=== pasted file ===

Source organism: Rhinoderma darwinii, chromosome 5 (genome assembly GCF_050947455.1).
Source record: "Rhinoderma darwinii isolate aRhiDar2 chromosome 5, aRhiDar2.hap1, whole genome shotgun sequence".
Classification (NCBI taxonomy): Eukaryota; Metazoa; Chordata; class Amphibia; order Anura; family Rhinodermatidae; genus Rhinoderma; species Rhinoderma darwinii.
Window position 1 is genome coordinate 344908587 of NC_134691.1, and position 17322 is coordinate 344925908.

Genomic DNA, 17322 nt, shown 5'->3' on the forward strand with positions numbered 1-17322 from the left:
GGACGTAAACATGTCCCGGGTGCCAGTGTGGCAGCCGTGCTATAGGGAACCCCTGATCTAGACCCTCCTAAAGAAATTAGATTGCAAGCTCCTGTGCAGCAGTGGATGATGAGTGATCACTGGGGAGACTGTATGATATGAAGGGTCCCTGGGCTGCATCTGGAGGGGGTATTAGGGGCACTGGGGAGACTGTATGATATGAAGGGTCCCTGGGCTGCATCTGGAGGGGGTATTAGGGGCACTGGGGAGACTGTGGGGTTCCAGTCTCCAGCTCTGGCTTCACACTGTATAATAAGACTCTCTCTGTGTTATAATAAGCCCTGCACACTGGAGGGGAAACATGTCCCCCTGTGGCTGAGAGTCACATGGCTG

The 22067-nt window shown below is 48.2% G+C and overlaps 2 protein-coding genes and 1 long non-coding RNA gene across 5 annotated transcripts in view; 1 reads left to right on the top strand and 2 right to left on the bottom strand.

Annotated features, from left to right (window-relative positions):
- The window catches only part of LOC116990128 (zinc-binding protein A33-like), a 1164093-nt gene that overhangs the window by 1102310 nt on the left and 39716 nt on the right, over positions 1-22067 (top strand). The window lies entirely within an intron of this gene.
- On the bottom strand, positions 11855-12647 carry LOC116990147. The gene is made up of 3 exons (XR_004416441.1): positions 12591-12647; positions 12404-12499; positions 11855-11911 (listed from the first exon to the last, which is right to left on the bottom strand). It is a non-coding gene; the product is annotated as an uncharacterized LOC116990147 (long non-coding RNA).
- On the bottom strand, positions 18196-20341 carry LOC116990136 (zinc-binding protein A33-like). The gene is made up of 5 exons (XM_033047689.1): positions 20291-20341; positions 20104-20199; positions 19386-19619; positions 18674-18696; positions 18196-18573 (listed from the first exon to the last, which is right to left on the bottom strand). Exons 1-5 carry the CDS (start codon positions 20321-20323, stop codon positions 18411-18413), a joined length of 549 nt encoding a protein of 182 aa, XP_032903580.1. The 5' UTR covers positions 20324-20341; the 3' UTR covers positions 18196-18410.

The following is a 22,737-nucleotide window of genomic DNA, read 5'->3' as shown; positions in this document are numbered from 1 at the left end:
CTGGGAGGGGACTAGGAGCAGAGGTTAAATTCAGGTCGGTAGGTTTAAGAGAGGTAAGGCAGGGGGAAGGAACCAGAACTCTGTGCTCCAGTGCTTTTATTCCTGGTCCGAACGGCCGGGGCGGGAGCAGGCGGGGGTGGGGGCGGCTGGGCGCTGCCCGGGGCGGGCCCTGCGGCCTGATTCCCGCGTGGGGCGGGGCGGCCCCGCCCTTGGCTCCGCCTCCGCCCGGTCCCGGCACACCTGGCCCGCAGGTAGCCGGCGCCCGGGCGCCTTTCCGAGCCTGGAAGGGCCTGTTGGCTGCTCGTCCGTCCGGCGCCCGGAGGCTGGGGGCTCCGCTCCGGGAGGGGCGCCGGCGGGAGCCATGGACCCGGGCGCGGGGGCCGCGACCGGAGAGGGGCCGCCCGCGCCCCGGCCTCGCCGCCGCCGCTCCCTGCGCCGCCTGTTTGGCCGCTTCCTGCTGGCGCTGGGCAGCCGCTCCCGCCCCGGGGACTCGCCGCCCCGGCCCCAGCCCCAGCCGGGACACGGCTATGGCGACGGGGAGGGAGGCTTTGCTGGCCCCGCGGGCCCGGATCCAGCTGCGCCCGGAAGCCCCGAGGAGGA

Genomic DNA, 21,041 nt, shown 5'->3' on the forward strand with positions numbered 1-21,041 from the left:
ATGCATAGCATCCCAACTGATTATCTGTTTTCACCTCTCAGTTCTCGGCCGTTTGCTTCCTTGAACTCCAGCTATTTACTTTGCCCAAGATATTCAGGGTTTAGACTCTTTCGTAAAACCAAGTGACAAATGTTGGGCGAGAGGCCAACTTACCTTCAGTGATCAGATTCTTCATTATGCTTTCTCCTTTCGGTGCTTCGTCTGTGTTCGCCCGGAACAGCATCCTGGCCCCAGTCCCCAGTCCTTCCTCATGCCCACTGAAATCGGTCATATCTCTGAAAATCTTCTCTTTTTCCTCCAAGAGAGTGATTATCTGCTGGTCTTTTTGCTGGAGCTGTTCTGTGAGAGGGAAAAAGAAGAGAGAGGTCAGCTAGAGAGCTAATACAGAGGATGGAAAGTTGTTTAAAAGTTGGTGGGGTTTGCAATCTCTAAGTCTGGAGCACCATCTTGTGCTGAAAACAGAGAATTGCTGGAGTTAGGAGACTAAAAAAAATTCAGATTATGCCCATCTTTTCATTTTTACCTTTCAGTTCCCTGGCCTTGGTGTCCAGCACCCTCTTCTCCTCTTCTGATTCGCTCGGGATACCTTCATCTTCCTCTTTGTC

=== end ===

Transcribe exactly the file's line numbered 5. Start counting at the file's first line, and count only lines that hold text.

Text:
Genomic DNA, 17322 nt, shown 5'->3' on the forward strand with positions numbered 1-17322 from the left: